Age of Reason

The period of time commonly called the Age of Reason was about from 1648 to 1789. The autonomy of man's mind to appeal to reason was remarkable less for its doctrines than for the manner of thought. This period lay bare the essential nature of the universe and of man. The thought was English and French in character and challenged the principle of supernatural authority, denied revelation and assaulted the chief dogmas of the faith. Intolerance was discredited and the individual was freed from ecclesiastical control.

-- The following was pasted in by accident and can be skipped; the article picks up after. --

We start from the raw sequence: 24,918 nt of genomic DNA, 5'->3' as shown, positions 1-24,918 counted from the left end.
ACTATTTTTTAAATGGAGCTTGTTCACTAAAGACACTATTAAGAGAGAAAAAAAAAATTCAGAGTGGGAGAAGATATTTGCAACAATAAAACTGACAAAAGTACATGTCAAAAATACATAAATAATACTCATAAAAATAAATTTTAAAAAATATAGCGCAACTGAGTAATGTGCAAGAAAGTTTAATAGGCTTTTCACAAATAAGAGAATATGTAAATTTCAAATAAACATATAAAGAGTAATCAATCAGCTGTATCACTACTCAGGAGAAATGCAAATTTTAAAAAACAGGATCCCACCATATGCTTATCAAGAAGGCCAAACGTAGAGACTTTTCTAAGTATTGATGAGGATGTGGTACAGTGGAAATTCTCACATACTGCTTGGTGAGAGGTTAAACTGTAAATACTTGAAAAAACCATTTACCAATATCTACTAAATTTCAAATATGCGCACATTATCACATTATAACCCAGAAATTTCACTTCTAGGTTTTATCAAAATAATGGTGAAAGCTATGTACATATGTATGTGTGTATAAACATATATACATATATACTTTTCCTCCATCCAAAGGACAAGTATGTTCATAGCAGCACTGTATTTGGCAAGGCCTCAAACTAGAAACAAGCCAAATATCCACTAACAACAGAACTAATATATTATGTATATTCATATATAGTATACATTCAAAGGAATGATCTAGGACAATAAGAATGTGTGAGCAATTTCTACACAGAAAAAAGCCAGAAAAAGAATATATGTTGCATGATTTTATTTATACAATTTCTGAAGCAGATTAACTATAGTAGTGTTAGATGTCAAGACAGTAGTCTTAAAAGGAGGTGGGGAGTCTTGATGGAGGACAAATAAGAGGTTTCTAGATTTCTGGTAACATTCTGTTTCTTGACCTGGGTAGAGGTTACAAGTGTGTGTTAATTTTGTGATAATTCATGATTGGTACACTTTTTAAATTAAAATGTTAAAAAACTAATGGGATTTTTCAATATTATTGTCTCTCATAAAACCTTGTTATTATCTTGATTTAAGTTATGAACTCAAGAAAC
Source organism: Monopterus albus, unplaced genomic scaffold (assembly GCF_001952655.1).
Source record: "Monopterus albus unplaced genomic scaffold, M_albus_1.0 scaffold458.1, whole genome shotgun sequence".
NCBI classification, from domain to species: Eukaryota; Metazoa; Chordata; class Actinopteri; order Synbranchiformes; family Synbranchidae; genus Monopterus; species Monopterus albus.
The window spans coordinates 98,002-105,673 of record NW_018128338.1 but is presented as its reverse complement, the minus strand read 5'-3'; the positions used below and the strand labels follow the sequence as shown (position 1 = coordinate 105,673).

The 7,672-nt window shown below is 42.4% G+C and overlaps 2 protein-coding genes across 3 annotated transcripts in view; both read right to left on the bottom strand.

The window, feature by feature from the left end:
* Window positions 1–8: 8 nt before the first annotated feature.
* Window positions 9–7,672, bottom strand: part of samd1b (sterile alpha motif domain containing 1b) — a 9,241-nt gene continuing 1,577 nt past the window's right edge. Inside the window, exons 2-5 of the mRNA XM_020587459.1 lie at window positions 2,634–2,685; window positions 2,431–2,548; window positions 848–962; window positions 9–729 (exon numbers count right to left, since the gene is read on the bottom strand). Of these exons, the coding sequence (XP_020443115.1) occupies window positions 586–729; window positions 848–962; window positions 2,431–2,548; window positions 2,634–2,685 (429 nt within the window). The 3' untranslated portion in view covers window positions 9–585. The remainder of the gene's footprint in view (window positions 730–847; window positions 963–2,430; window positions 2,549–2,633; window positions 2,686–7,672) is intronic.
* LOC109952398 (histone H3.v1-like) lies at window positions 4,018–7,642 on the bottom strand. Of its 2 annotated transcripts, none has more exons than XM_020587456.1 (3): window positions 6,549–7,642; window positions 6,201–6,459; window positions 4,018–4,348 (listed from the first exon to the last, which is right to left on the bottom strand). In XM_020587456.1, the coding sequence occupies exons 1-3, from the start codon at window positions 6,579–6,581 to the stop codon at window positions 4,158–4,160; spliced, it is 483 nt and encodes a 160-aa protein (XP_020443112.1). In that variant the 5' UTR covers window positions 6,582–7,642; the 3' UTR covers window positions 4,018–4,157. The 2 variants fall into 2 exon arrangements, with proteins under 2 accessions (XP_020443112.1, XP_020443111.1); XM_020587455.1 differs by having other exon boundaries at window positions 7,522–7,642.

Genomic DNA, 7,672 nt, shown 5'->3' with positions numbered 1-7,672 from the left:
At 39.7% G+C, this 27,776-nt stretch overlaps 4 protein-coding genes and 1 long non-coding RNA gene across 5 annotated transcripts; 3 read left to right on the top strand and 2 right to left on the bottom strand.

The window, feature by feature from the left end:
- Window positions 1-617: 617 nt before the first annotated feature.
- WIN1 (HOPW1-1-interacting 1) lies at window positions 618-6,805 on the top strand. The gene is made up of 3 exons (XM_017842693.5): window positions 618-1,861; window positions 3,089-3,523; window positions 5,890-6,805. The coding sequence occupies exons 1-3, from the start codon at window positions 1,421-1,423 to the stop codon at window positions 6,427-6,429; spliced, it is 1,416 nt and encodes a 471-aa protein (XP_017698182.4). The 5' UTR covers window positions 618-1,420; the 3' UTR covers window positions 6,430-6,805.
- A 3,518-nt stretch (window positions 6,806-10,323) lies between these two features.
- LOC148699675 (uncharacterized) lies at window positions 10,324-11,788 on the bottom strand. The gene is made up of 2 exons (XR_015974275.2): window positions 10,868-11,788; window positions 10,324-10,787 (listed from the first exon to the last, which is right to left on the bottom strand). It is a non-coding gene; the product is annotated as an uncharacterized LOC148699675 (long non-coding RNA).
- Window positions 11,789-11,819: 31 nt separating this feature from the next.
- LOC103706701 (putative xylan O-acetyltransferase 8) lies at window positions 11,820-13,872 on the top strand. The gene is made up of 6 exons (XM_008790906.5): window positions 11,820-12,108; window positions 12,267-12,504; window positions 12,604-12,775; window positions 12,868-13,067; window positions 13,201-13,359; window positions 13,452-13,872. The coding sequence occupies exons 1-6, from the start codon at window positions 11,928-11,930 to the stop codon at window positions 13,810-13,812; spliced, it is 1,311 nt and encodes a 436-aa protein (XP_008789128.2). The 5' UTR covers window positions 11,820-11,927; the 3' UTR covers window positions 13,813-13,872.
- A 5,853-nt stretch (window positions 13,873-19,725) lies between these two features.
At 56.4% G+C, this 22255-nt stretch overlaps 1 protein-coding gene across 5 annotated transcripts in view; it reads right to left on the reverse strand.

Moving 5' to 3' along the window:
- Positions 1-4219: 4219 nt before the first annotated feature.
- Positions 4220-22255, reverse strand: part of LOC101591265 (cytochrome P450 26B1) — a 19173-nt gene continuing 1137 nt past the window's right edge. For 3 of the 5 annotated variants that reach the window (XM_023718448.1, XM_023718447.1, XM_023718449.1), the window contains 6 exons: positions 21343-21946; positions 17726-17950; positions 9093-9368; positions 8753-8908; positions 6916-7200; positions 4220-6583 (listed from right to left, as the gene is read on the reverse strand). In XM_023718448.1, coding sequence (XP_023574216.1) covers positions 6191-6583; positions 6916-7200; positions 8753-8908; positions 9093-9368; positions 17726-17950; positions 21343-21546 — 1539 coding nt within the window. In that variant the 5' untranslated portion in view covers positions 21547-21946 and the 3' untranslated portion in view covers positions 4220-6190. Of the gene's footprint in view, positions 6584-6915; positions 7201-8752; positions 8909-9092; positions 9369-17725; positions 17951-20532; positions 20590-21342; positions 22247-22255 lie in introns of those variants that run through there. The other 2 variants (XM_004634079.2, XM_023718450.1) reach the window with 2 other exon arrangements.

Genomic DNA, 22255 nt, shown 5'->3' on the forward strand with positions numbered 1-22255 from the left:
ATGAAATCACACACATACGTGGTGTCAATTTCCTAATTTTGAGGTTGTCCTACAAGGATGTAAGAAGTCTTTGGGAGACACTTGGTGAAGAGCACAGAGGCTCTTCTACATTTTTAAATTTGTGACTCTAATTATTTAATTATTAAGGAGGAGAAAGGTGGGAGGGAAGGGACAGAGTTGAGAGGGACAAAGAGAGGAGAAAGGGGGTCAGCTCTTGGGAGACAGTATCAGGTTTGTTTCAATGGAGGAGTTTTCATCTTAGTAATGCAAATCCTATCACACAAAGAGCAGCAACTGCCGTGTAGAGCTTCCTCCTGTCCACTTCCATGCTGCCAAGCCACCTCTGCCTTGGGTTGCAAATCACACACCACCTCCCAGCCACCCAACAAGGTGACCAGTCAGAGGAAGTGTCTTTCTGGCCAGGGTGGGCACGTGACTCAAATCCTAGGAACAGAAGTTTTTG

The Age of reason repudiated many noble truths but gave man far greater freedom in the pursuit of truth. The problem up to this point was that whatever the church decreed was set down as truth whether it was God's truth or not. True Christian freedom and spiritual revelation consists in part the freedom from the traditions of men and the doctrines of demons. By setting man free from the legalistic narrow-minded thinking of the day, the Age of Reason had shown the inadequacy of conventional thinking and bequeathed to a new age the task of restating the ancient faith in terms intelligible to modern man. Some people call it nature, others call it God. The movement showed an essential continuity with the age of faith. The freedom however came with a price, that of allowing a supremacy over reason apart from true faith, thereby ushering in an age of apostasy where scoffers could arise to provoke false authority void of spiritual truth.
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